England entered the 1990 World Cup in Italy as underdogs. However, after a stuttering start, they saw off the likes of Egypt, Belgium and Cameroon. West Germany were England’s semi-final opponents, but Robson’s team failed to progress after a penalty shootout defeat, despite the Three Lions showing their ferocious attacking intent throughout the course of the tournament.

Despite the upturn in the team’s fortunes, Robson’s departure after the tournament was planned, and his stunning managerial career was to take another twist – this time allowing present-day household names to take their first tender steps into coaching.

Two years at PSV saw the Dutch outfit win the league title in successive seasons, despite a lack of progress on European fronts. Robson then moved to Sporting CP in Portugal in July 1992. However, the Englishman was yet to learn the language and would require the services of an interpreter. This role not only required an extensive knowledge of linguistics but also of tactics; Robson would need to be able to inform players what would be required from them.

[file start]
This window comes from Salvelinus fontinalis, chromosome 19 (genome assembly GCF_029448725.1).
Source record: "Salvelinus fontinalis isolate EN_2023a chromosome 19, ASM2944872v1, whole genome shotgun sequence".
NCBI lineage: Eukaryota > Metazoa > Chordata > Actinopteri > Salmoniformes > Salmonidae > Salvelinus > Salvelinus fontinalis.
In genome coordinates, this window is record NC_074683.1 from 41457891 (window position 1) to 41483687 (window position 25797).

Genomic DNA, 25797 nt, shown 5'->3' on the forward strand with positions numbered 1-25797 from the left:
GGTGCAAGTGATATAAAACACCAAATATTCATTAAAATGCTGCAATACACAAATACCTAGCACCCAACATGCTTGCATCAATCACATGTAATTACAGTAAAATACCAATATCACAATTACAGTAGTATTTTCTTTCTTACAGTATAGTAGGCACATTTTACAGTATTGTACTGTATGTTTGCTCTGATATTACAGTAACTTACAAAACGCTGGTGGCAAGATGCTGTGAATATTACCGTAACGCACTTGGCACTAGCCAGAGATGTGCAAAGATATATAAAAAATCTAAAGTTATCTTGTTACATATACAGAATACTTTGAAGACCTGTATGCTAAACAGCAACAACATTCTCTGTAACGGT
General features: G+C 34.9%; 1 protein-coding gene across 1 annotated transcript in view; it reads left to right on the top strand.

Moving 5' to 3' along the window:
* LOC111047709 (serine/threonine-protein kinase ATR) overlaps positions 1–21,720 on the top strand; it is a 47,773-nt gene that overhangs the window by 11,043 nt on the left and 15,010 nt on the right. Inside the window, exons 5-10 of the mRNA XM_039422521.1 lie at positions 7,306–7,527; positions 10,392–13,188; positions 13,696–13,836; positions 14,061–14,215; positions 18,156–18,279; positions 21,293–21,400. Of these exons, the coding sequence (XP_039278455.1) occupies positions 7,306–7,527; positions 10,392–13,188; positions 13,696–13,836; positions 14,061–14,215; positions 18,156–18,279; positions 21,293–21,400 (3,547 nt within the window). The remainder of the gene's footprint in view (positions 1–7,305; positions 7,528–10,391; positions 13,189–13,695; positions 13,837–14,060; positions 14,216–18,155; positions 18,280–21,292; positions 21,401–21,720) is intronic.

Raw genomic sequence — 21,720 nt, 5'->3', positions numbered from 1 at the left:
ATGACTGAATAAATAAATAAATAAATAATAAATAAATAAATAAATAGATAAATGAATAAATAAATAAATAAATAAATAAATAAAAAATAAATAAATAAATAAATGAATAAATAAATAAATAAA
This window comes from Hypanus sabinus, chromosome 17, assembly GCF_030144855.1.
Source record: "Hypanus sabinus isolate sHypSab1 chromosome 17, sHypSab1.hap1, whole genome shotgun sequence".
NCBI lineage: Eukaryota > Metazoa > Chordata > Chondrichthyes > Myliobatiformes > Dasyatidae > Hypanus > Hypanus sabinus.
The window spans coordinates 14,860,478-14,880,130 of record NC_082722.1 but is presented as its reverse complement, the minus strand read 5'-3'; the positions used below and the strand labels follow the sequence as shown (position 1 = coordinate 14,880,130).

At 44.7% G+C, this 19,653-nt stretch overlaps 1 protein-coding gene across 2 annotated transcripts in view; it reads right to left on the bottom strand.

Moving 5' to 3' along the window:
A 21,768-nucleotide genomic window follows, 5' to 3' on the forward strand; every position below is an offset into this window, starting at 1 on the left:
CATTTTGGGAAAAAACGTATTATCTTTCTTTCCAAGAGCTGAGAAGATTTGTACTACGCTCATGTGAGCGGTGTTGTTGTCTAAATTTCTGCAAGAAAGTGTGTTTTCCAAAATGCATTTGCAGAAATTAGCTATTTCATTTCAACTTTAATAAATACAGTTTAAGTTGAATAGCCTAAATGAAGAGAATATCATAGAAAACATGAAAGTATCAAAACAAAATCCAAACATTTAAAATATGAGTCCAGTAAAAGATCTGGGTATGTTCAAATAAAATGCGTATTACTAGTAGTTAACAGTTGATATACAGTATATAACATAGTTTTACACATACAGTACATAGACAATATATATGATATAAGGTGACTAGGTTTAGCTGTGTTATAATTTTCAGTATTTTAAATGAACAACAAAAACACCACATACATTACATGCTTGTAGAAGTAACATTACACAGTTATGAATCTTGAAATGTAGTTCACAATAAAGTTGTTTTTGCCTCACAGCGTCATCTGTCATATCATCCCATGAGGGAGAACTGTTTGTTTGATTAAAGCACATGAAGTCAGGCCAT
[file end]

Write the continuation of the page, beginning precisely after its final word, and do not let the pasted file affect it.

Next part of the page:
The chosen one was José Mourinho, who found himself in the right place at the right time. He had endured an unremarkable playing career, and soon turned to management. After a number of coaching courses, Mourinho took on some staff roles at various clubs, before becoming a crucial member of Robson’s backroom staff at Sporting.

The two men had contrasting outlooks over the beautiful game, but it led to a harmonious and successful relationship. The younger coach preferred to approach games analytically so that no unpleasant surprises arose on match days. Robson, however, didn’t have to rely on tactics as much, as players would be willing to go the extra mile because of the degree of admiration the football world had for the Englishman’s extensive experience.